Turkmenistan has big plans for its tourism industry in 2013, seeking to become a destination vacation spot. This year will see the construction of new hotels, campgrounds, resorts, and development of the Avaza resort on the Caspian coast. Since assuming office in 2006, Berdymukhammedov has put a reported $1.4 billion into developing Turkmenistan’s tourism infrastructure, with Avaza claiming a large chunk of it. But Avaza has little to show; last summer, an RFE/RL reporter went there to find the resort’s eight luxury hotels practically empty. This was bound to be the case – as Turkmenistan is not an easy place for foreigners to get an entry visa, and the hotels are expensive. Telegraph.co.uk published an article entitled “Awaza, Turkmenistan: the most ill-conceived resort ever built?” which concludes that the main draw for tourists may be the sheer weirdness of the place, described in the article as “ornate to the point of kitsch."
Turkmenistan’s very first Law on Mass Media is coming into force, and is heralded by the state controlled press as it, “guarantee[s] mass media the freedom to express their opinion. Nobody can prevent or hinder mass media from disseminating information in the public interest, unless the law permits so.” The announcement, according to Turkmenistan’s authorities, will form the basis of Turkmenistan’s policy in the area of mass media, and that for the first time, Turkmenistan’s citizens now have the right “to use any forms of mass media to express their opinions and beliefs,” and “to receive from mass media information regarding activities of state bodies, non-governmental organizations, and governmental officials.”
These pronouncements by the government bear little resemblance to the current situation in the country’s mass media. Dovletmyrat Yazkuliyev, from RFE/RL’s Turkmen language service was threatened and then jailed for covering the July 2011 explosion in Abadan, near Ashgabat. Released by a presidential pardon, the criminal charges against him for “disseminating defamatory information” and “causing domestic unrest,” have not been dropped. Last month, Yazkuliyev was awarded the 2012 Hellman/Hammett grant for his commitment to free expression and his courage in the face of persecution.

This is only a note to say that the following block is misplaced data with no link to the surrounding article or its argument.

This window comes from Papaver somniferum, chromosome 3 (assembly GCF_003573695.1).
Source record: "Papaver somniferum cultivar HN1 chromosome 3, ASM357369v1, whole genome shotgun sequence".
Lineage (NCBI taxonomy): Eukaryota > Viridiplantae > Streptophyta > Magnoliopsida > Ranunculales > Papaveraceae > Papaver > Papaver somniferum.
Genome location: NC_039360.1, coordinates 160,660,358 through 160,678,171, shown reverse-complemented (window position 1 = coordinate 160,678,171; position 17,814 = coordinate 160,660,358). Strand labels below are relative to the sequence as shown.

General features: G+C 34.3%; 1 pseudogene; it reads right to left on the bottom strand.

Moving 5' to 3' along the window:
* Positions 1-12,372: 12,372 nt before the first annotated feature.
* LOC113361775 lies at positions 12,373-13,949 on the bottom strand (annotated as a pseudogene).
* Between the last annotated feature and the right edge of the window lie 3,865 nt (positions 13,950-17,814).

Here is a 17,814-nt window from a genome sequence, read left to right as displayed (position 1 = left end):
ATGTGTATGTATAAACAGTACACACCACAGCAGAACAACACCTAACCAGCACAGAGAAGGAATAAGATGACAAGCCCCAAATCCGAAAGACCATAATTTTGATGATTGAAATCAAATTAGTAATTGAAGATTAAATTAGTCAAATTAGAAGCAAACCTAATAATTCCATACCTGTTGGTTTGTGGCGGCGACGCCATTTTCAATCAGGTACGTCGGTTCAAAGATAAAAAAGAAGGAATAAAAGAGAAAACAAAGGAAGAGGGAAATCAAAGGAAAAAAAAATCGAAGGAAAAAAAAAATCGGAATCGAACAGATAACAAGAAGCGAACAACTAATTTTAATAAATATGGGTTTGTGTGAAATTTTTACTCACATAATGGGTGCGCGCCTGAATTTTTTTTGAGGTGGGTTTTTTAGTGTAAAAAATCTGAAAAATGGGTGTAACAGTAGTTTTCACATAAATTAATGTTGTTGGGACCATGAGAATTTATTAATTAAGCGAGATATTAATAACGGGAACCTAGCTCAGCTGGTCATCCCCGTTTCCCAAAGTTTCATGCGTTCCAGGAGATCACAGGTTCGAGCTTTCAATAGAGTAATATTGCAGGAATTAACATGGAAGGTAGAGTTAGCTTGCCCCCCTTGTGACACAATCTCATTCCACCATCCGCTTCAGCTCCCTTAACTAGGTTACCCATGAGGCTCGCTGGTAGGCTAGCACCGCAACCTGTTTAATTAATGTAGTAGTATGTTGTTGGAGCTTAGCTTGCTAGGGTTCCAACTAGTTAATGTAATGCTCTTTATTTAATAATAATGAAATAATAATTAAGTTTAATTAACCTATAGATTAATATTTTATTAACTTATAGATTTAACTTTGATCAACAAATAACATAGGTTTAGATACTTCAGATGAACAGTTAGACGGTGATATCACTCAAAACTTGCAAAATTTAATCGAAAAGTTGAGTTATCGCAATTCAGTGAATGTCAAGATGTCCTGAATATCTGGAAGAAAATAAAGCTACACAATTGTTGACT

Also, counter to the government’s purported encouragement of using “any form of mass media to express opinions and beliefs,” are the numerous attacks on the website Turkmenistan Chronicles, which often presents to the world outside critical information of what is taking place inside this closed country. In 2012 alone, the site was attacked six times and the last attack in December left the site down for nearly a month. Back in operation again, the site’s Editor-in-chief Farid Tukhbatulin issued a statement saying “As a response to regular attacks and threats, we are expanding our information-related activities, launching cooperation with foreign reporters and experts and also providing support to peaceful civic initiatives inside Turkmenistan, at the request of activists and groups of Turkmen.” Turkmenistan’s authorities are struggling with how to develop Internet in the country, as described in a recent study from the SecDev Group, which highlights the ambivalent policies and practices that have left Turkmenistan “mired in the digital doldrums, torn between its desire to join the worldwide web and its compulsion to control cyberspace.”